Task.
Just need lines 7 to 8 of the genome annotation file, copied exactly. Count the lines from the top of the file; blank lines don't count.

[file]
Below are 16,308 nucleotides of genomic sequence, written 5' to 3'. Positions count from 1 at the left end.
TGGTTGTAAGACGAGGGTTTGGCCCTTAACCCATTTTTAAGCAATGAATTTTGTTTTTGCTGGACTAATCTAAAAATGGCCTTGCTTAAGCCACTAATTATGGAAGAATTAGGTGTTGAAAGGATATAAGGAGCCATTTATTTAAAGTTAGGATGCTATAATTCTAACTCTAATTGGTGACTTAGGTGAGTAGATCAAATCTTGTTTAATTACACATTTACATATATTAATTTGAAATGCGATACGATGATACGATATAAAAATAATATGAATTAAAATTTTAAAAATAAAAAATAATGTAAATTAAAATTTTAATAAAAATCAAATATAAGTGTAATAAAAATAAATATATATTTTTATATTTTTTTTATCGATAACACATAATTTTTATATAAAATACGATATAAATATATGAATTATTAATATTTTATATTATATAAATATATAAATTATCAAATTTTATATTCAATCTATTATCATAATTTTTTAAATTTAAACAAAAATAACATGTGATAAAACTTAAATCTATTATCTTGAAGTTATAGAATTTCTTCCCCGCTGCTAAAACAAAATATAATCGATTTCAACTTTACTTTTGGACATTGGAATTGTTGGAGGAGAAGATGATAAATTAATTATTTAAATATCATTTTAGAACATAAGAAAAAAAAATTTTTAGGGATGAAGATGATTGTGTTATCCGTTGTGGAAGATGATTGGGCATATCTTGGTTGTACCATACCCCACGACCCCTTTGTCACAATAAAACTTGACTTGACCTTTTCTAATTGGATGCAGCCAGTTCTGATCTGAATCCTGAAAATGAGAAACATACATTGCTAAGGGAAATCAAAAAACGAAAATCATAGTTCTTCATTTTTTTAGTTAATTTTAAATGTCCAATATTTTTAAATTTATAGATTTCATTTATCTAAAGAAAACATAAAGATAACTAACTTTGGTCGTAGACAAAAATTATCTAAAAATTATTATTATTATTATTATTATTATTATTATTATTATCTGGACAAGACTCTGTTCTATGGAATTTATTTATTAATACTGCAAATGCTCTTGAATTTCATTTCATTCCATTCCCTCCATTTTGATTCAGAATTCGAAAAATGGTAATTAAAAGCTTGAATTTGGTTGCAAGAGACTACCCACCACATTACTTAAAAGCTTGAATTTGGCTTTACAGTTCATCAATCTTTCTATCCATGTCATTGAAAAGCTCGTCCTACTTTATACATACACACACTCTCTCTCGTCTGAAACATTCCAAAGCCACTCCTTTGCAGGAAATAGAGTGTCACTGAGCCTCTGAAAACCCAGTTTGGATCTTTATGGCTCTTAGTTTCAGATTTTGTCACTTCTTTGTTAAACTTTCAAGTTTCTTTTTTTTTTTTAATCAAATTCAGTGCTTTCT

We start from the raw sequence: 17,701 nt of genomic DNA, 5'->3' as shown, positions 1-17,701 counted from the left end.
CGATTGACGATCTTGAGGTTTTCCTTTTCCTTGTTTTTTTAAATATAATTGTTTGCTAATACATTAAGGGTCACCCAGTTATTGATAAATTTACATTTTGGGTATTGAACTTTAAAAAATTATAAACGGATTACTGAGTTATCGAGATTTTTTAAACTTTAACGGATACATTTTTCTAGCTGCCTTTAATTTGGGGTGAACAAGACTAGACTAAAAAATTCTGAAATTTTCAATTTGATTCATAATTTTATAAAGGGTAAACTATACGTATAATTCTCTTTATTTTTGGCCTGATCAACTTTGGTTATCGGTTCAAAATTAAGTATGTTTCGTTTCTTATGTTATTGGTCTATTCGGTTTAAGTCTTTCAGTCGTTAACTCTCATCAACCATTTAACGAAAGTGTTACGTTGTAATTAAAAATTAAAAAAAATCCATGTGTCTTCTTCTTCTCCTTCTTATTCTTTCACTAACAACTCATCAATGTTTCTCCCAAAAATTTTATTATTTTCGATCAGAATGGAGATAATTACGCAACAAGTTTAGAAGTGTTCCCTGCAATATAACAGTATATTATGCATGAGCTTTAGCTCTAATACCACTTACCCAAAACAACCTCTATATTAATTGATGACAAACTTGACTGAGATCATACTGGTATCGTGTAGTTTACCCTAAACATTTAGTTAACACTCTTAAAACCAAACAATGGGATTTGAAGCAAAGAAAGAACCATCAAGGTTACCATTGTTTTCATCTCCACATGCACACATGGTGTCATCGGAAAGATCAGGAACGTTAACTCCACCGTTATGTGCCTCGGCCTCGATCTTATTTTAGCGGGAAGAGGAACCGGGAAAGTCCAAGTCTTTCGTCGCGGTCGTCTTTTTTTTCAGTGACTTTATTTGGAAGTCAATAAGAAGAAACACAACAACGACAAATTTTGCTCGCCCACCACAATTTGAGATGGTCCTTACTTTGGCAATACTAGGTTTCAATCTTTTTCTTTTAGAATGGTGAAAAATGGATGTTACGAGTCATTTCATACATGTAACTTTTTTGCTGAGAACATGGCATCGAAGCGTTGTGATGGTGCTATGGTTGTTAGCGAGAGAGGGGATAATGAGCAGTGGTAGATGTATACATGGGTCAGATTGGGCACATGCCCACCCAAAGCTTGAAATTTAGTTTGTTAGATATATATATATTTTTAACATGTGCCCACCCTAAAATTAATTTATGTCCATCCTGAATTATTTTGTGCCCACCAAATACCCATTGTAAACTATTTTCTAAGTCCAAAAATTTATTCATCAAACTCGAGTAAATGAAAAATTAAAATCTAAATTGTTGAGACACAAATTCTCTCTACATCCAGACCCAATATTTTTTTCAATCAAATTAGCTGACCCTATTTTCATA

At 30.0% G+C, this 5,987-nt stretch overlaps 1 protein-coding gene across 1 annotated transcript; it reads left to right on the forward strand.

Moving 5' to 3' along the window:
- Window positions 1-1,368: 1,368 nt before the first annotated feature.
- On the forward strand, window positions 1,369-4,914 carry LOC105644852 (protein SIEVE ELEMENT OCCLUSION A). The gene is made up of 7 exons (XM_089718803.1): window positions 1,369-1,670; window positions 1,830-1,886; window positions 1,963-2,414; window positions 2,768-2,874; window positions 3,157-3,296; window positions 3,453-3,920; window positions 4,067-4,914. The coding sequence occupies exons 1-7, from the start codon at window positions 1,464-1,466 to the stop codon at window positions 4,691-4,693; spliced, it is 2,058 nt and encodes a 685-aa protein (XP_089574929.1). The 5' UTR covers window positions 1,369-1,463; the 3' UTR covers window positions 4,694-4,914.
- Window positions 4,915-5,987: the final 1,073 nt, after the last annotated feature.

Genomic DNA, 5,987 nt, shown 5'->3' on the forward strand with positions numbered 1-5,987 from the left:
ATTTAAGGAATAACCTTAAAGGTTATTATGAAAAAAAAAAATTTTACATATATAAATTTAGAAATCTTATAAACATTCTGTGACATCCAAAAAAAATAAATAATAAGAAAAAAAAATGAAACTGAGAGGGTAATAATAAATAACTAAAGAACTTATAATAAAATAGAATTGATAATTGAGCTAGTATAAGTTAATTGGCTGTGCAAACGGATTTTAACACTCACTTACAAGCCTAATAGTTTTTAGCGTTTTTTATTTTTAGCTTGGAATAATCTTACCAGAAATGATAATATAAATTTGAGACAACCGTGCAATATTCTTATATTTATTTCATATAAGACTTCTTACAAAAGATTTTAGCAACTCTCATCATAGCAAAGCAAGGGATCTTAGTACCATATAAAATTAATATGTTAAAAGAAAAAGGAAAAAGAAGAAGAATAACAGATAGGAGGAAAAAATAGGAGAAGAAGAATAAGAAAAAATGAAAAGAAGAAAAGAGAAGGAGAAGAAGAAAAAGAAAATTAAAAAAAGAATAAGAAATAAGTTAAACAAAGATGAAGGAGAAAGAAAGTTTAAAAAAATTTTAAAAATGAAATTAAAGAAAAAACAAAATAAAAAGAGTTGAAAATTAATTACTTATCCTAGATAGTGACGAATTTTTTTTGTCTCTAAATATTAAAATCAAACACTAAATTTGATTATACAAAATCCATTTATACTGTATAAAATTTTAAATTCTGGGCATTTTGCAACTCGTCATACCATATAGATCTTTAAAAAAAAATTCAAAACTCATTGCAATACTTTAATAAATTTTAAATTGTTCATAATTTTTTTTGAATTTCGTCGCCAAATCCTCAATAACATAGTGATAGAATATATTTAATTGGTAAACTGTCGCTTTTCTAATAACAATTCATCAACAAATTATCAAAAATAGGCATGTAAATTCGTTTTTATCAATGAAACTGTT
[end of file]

- Window positions 1-1,368: 1,368 nt before the first annotated feature.
- On the forward strand, window positions 1,369-4,914 carry LOC105644852 (protein SIEVE ELEMENT OCCLUSION A). The gene is made up of 7 exons (XM_089718803.1): window positions 1,369-1,670; window positions 1,830-1,886; window positions 1,963-2,414; window positions 2,768-2,874; window positions 3,157-3,296; window positions 3,453-3,920; window positions 4,067-4,914. The coding sequence occupies exons 1-7, from the start codon at window positions 1,464-1,466 to the stop codon at window positions 4,691-4,693; spliced, it is 2,058 nt and encodes a 685-aa protein (XP_089574929.1). The 5' UTR covers window positions 1,369-1,463; the 3' UTR covers window positions 4,694-4,914.